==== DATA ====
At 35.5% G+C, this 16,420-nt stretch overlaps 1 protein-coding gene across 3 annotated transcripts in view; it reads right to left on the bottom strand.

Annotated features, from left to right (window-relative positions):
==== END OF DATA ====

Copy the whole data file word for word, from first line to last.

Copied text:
At 35.5% G+C, this 16,420-nt stretch overlaps 1 protein-coding gene across 3 annotated transcripts in view; it reads right to left on the bottom strand.

Annotated features, from left to right (window-relative positions):